Re: [RFC] writeback and cgroup

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Hello, Fengguang.

On Sun, Apr 22, 2012 at 10:46:49PM +0800, Fengguang Wu wrote:
> OK. Sorry I should have explained why memcg dirty limit is not the
> right tool for back pressure based throttling.

I have two questions.  Why do we need memcg for this?  Writeback
currently works without memcg, right?  Why does that change with blkcg
aware bdi?

> Basically the more memcgs with dirty limits, the more hard time for
> the flusher to serve them fairly and knock down their dirty pages in
> time. Because the flusher works inode by inode, each one may take up
> to 0.5 second, and there may be many memcgs asking for the flusher's
> attention. Also the more memcgs, the global dirty pages pool are
> partitioned into smaller pieces, which means smaller safety margin for
> each memcg. Adding these two effects up, there may be constantly some
> memcgs hitting their dirty limits when there are dozens of memcgs.

And how is this different from a machine with smaller memory?  If so,
why?

> Such cross subsystem coordinations still look natural to me because
> "weight" is a fundamental and general parameter. It's really a blkcg
> thing (determined by the blkio.weight user interface) rather than
> specifically tied to cfq. When another kernel entity (eg. NFS or noop)
> decides to add support for proportional weight IO control in future,
> it can make use of the weights calculated by balance_dirty_pages(), too.

It is not fundamental and natural at all and is already made cfq
specific in the devel branch.  You seem to think "weight" is somehow a
global concept which everyone can agree on but it is not.  Weight of
what?  Is it disktime, bandwidth, iops or something else?  cfq deals
primarily with disktime because that makes sense for spinning drives
with single head.  For SSDs with smart enough FTLs, the unit should
probably be iops.  For storage technology bottlenecked on bus speed,
bw would make sense.

IIUC, writeback is primarily dealing with abstracted bandwidth which
is applied per-inode, which is fine at that layer as details like
block allocations isn't and shouldn't be visible there and files (or
inodes) are the level of abstraction.

However, this doesn't necessarily translate easily into the actual
underlying IO resource.  For devices with spindle, seek time dominates
and the same amount of IO may consume vastly different amount of IO
and the disk time becomes the primary resource, not the iops or
bandwidth.  Naturally, people want to allocate and limit the primary
resource, so cfq distributes disk time across different cgroups as
configured.

Your suggested solution is applying the same a number - the weight -
to one portion of a mostly arbitrarily split resource using a
different unit.  I don't even understand what that achieves.

The requirement is to be able to split IO resource according to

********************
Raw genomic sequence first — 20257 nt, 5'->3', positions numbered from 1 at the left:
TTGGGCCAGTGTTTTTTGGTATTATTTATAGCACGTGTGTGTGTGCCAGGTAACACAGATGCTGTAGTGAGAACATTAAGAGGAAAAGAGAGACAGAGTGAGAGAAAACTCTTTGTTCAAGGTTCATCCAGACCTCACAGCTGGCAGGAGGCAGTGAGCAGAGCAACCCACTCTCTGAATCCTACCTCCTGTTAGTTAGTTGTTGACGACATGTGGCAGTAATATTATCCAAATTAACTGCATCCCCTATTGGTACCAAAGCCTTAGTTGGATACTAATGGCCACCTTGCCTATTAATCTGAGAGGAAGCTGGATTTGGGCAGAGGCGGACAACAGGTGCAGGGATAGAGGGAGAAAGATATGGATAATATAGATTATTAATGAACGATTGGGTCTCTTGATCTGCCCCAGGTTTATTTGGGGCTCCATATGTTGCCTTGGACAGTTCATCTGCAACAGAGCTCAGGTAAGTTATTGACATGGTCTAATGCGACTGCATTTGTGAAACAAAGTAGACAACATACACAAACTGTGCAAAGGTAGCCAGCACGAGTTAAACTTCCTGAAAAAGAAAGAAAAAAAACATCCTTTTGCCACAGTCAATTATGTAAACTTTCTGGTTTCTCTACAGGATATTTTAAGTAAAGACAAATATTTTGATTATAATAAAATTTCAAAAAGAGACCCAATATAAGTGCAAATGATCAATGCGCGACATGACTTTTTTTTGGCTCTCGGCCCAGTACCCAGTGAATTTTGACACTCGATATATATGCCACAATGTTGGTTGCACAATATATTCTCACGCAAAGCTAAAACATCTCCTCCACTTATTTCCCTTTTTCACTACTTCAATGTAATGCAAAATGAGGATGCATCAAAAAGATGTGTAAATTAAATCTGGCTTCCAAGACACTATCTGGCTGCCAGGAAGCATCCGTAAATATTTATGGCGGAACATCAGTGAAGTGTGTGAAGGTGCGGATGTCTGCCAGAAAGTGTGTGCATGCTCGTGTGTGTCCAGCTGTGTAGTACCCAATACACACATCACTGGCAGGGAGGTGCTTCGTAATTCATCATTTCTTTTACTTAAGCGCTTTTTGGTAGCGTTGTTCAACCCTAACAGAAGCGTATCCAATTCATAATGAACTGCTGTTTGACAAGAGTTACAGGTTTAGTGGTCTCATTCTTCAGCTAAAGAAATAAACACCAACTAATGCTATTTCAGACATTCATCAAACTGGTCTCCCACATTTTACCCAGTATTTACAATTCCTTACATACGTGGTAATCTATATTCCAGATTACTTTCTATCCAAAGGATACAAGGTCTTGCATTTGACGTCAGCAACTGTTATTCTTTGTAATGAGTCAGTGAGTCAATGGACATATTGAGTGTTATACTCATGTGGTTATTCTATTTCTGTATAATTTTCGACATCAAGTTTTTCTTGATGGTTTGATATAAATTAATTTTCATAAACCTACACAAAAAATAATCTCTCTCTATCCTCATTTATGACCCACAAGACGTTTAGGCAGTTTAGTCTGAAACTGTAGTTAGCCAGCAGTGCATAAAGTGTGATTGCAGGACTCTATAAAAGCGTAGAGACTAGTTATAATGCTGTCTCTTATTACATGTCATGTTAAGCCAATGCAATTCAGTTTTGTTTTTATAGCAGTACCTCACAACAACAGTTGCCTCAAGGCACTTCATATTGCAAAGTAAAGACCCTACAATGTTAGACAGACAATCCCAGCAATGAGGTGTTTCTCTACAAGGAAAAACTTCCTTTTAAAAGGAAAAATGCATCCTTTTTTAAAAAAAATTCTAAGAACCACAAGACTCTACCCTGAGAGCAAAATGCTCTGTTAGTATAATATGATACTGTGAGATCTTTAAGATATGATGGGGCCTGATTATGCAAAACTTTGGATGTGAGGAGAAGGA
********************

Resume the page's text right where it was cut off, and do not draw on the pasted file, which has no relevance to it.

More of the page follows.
cgroups in configurable way and enforce the limits established by the
configuration, which we're currently failing to do for async IOs.
Your proposed solution applies some arbitrary ratio according to some
arbitrary interpretation of cfq IO time weight way up in the stack
which, when propagated to the lower layer, would cause significant
amount of delay and fluctuation which behaves completely independent
from how (using what unit, in what granularity and in what time scale)
actual IO resource is handled, split and accounted, which would result
in something which probably has some semblance of interpreting
blkcg.weight as vague best-effort priority at its luckiest moments.

So, I don't think your suggested solution is a solution at all.  I'm
in fact not even sure what it achieves at the cost of the gross
layering violation and fundamental design braindamage.

>         - No more latency
>         - No performance drop
>         - No bumpy progress and stalls
>         - No need to attach memcg to blkcg
>         - Feel free to create 1000+ IO controllers, to heart's content
>           w/o worrying about costs (if any, it would be some existing
>           scalability issues)

I'm not sure why memcg suddenly becomes necessary with blkcg and I
don't think having per-blkcg writeback and reasonable async
optimization from iosched would be considerably worse.  It sure will
add some overhead (e.g. from split buffering) but there will be proper
working isolation which is what this fuss is all about.  Also, I just
don't see how creating 1000+ (relatively active, I presume) blkcgs on
a single spindle would be sane and how is the end result gonna be
significantly better for your suggested solution, so let's please put
aside the silly non-use case.

In terms of overhead, I suspect the biggest would be the increased
buffering coming from split channels but that seems like the cost of
business to me.

Thanks.

-- 
tejun
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